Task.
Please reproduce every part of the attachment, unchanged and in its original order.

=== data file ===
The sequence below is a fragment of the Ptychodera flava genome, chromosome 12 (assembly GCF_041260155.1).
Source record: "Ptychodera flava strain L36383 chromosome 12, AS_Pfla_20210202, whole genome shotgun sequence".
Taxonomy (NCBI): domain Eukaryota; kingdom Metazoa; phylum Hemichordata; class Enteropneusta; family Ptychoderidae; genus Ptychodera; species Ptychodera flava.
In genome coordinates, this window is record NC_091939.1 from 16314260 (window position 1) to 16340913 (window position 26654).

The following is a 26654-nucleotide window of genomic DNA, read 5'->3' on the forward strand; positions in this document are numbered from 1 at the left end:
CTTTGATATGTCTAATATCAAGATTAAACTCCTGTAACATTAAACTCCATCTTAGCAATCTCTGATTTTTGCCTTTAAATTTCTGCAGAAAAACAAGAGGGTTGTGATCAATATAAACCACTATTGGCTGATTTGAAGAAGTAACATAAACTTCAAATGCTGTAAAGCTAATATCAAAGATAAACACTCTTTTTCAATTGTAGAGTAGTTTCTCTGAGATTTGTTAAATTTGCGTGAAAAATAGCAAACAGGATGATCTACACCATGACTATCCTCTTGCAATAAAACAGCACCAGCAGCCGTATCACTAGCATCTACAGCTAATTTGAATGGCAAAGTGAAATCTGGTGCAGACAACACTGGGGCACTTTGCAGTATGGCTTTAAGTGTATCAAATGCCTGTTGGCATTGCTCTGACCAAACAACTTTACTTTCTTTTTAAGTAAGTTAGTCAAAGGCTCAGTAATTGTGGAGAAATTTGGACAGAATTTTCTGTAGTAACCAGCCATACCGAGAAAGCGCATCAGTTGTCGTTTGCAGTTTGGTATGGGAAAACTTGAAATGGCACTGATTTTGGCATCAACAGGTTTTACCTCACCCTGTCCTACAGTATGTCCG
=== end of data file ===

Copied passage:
The sequence below is a fragment of the Ptychodera flava genome, chromosome 12 (assembly GCF_041260155.1).
Source record: "Ptychodera flava strain L36383 chromosome 12, AS_Pfla_20210202, whole genome shotgun sequence".
Taxonomy (NCBI): domain Eukaryota; kingdom Metazoa; phylum Hemichordata; class Enteropneusta; family Ptychoderidae; genus Ptychodera; species Ptychodera flava.
In genome coordinates, this window is record NC_091939.1 from 16314260 (window position 1) to 16340913 (window position 26654).

The following is a 26654-nucleotide window of genomic DNA, read 5'->3' on the forward strand; positions in this document are numbered from 1 at the left end:
CTTTGATATGTCTAATATCAAGATTAAACTCCTGTAACATTAAACTCCATCTTAGCAATCTCTGATTTTTGCCTTTAAATTTCTGCAGAAAAACAAGAGGGTTGTGATCAATATAAACCACTATTGGCTGATTTGAAGAAGTAACATAAACTTCAAATGCTGTAAAGCTAATATCAAAGATAAACACTCTTTTTCAATTGTAGAGTAGTTTCTCTGAGATTTGTTAAATTTGCGTGAAAAATAGCAAACAGGATGATCTACACCATGACTATCCTCTTGCAATAAAACAGCACCAGCAGCCGTATCACTAGCATCTACAGCTAATTTGAATGGCAAAGTGAAATCTGGTGCAGACAACACTGGGGCACTTTGCAGTATGGCTTTAAGTGTATCAAATGCCTGTTGGCATTGCTCTGACCAAACAACTTTACTTTCTTTTTAAGTAAGTTAGTCAAAGGCTCAGTAATTGTGGAGAAATTTGGACAGAATTTTCTGTAGTAACCAGCCATACCGAGAAAGCGCATCAGTTGTCGTTTGCAGTTTGGTATGGGAAAACTTGAAATGGCACTGATTTTGGCATCAACAGGTTTTACCTCACCCTGTCCTACAGTATGTCCG